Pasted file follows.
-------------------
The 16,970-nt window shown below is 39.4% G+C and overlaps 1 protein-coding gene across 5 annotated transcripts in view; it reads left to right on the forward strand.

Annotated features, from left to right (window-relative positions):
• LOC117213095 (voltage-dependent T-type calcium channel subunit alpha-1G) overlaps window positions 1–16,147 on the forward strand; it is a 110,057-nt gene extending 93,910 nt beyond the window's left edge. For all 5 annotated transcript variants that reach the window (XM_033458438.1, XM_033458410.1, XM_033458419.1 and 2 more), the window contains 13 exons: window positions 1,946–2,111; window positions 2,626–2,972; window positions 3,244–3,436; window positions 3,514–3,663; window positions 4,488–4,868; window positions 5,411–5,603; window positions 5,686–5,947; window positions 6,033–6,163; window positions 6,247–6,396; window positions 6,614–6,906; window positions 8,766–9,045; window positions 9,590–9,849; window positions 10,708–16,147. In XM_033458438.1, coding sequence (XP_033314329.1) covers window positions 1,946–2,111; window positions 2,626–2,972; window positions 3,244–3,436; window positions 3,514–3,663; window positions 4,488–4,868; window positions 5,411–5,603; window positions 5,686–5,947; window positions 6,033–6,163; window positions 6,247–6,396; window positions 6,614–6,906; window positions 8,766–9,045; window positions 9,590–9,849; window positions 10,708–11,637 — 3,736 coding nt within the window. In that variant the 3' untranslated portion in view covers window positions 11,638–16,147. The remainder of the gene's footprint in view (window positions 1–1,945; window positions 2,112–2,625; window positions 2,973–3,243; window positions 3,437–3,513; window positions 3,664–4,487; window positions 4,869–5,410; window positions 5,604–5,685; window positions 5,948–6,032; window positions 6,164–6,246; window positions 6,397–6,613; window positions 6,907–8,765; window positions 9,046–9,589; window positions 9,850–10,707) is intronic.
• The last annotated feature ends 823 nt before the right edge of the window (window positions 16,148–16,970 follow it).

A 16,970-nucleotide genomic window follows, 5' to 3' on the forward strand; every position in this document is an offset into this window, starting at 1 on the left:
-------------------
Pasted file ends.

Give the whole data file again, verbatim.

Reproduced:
The 16,970-nt window shown below is 39.4% G+C and overlaps 1 protein-coding gene across 5 annotated transcripts in view; it reads left to right on the forward strand.

Annotated features, from left to right (window-relative positions):
• LOC117213095 (voltage-dependent T-type calcium channel subunit alpha-1G) overlaps window positions 1–16,147 on the forward strand; it is a 110,057-nt gene extending 93,910 nt beyond the window's left edge. For all 5 annotated transcript variants that reach the window (XM_033458438.1, XM_033458410.1, XM_033458419.1 and 2 more), the window contains 13 exons: window positions 1,946–2,111; window positions 2,626–2,972; window positions 3,244–3,436; window positions 3,514–3,663; window positions 4,488–4,868; window positions 5,411–5,603; window positions 5,686–5,947; window positions 6,033–6,163; window positions 6,247–6,396; window positions 6,614–6,906; window positions 8,766–9,045; window positions 9,590–9,849; window positions 10,708–16,147. In XM_033458438.1, coding sequence (XP_033314329.1) covers window positions 1,946–2,111; window positions 2,626–2,972; window positions 3,244–3,436; window positions 3,514–3,663; window positions 4,488–4,868; window positions 5,411–5,603; window positions 5,686–5,947; window positions 6,033–6,163; window positions 6,247–6,396; window positions 6,614–6,906; window positions 8,766–9,045; window positions 9,590–9,849; window positions 10,708–11,637 — 3,736 coding nt within the window. In that variant the 3' untranslated portion in view covers window positions 11,638–16,147. The remainder of the gene's footprint in view (window positions 1–1,945; window positions 2,112–2,625; window positions 2,973–3,243; window positions 3,437–3,513; window positions 3,664–4,487; window positions 4,869–5,410; window positions 5,604–5,685; window positions 5,948–6,032; window positions 6,164–6,246; window positions 6,397–6,613; window positions 6,907–8,765; window positions 9,046–9,589; window positions 9,850–10,707) is intronic.
• The last annotated feature ends 823 nt before the right edge of the window (window positions 16,148–16,970 follow it).

A 16,970-nucleotide genomic window follows, 5' to 3' on the forward strand; every position in this document is an offset into this window, starting at 1 on the left: